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What It's Like to Deal Drugs in Australia's Capital City

"Now I'm finding more public servants are buying than ever before. Maybe it's because of the amount of money they make."

Canberra is the capital of both Australia and school excursions. It doesn't get a great rap from anyone interested in nightlife; it's too clean they say, and too PC. But then Canberra is a city full of well-paid domestic expats with not much to do after hours. Surely there's something going on.

The drugs stats say there is. At the last report, Canberra saw a 52 percent increase in trafficking charges—from 67 in the 2011-12 period to 102 in the last financial year. It has also been reported that there has been a 33 percent increase in drug manufacturing over that same time. So to understand what this scene looks like from the inside, we spoke to a Canberra drug dealer about what they see, and what we don't.


I started dealing around two and a half years ago. I had a friend who was dealing and I was impressed with the way he consistently turned over large sums of money each weekend. Also, because he only sold to people we knew or associates of theirs, there was never any trouble. Canberra has never been a place I've felt watched so I got in with him and started using his suppliers.

Monday to Thursday is pretty quiet here. Then when the weekends roll around, I start work. On a typical night, I'll start with dinner at a friend's or out in the city where I'll get a call or message. I know most of my customers so I'll generally be selling to a large group rather than one person. I then go back home to pick up what they want, then drive it out to them or meet them halfway. Canberra is spread out and driving can take a lot of time. Some nights I will be making four to five trips home.

I sell to an even split between public servants and tradesmen, a.k.a. tradies. Most of the public servants are around 27-years-old while the tradies would be 22 or younger. I used to prefer selling to tradies because they buy more—it's phenomenal how many people take drugs on residential and commercial work sites. But now I'm finding more public servants are buying than ever before. Maybe it's because of the amount of money they make. Or it could also be because they can sniff some coke at work and be productive and unnoticeable. Occasionally I get a call from people buying coke for "friends." When I prod a bit further these "friends" can range from local politicians to Canberra's professional sportsmen. Also without giving too much away, some footy players love coke. They enjoy splurging at home, away from the public eye.


Per week I am usually selling anywhere from seven to ten grams of coke, as opposed to an ounce of MDMA per month. People buy so much more coke because they think they need more of it to have fun. It wears off quicker so I guess that's why they're buying more too. There's also a demand for weed, but here in the Australian Capital Territory (ACT) it's legal to grow your own up to a certain size. I find most people won't bother with dealers for a small amount of pot.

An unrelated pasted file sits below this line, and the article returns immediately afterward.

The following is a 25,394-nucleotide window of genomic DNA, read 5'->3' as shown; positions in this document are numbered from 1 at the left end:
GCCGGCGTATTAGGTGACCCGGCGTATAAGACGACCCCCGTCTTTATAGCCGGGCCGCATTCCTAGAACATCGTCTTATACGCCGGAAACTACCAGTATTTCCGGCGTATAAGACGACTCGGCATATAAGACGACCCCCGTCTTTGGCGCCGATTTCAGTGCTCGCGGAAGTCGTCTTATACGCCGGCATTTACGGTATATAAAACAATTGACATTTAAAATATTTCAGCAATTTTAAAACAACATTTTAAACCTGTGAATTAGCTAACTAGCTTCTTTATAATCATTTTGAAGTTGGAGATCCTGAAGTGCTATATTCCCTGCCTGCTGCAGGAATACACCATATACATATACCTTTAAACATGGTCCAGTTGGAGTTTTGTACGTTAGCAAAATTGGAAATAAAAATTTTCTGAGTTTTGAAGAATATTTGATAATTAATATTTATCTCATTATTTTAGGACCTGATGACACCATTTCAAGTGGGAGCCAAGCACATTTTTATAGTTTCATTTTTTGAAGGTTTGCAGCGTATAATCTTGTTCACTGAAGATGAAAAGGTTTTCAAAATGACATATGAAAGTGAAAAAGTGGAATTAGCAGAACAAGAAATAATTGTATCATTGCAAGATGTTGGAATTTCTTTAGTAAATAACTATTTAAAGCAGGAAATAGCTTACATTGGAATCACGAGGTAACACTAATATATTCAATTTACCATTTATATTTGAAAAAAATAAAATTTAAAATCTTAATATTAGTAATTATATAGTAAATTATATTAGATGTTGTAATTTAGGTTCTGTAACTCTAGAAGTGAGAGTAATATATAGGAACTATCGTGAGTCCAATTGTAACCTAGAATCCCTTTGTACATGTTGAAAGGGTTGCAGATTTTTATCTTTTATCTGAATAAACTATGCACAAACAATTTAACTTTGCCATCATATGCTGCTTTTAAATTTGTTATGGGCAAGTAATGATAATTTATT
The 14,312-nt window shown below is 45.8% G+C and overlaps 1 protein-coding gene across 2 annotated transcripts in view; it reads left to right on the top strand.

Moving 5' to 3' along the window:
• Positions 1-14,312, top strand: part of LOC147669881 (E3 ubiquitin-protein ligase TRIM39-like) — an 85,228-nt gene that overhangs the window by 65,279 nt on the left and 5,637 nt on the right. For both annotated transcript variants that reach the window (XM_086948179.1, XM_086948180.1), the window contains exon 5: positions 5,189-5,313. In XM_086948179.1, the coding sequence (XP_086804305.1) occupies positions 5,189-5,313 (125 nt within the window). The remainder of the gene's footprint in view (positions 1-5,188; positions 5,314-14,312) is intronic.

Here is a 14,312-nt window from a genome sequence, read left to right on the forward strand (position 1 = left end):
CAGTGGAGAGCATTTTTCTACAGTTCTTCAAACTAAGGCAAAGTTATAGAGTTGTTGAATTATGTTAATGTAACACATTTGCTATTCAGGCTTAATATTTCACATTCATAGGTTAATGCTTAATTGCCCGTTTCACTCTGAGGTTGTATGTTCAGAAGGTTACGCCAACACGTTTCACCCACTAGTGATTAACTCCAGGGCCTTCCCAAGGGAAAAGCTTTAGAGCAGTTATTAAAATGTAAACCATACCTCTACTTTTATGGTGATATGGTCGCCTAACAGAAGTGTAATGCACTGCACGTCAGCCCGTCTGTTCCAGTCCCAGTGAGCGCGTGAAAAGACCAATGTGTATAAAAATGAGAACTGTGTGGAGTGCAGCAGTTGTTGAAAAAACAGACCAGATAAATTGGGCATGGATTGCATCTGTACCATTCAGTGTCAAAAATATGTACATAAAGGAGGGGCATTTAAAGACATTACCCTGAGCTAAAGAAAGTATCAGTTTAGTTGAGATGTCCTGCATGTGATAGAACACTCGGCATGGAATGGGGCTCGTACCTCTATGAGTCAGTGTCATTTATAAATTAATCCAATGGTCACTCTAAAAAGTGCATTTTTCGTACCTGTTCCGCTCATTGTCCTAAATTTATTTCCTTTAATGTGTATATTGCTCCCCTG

One of the reasons I feel safe here is the lack of police who actually bust in Canberra. As it's something of a halfway point between Sydney and Melbourne, the larger busts pass us by. Having said that, there was a recent raid in Hume, a Canberra industrial area. I have a friend in the Australian Federal Police (AFP) who told me that it was actually the utility company, ActewAGL, who discovered the lab and alerted the police. They were testing the sewers for hazards before entering a manhole, only to discover a lab was pouring dangerous chemicals down the drain. The chemicals tested positive for methamphetamine by-products and the lab was raided.

Most drugs in Canberra aren't made here. They're brought in on trucks from Sydney or Melbourne, mostly by the Rebels, who are the bikie gang with the monopoly. Personally I don't have an affiliation with bikers (a.k.a. bikies), but I know most other big time dealers do, further up the chain. For me bikies are hard line criminals and they don't mess about. Anyone who is pushing as much ice as they do through the capital is worth staying away from. They wouldn't feel ethically compromised by what they do. I'm not saying I do either, but the difference is that I see people having fun at a bar, not smacking out on ice and destroying their lives. Selling drugs for me has turned me away from taking them.

Canberra has a lot of wann-be dealers. Their biggest mistake is that they're too flashy with their drugs, money, and connections. Others just sell enough to cover the costs of getting high. But I'm a big believer in don't get high off your own supply. It's a cliche, but by sticking to this I usually turn around three grand a month profit, with the majority of that coming from coke. I buy it for around 80 to 85 percent of what I sell it for, depending on how pure it is.

The idea of being caught has never haunted me. I'm aware of the risks but I think if you're smart about how you do business, dealing here is pretty low risk. I'm happy with what I've achieved in under three years. I've had a lot of disposable income, which is something I'd never have had otherwise. I can't see myself doing this forever though, maybe not even for another 12 months. We'll see.

As told to Dan Nulley. Follow him on Twitter.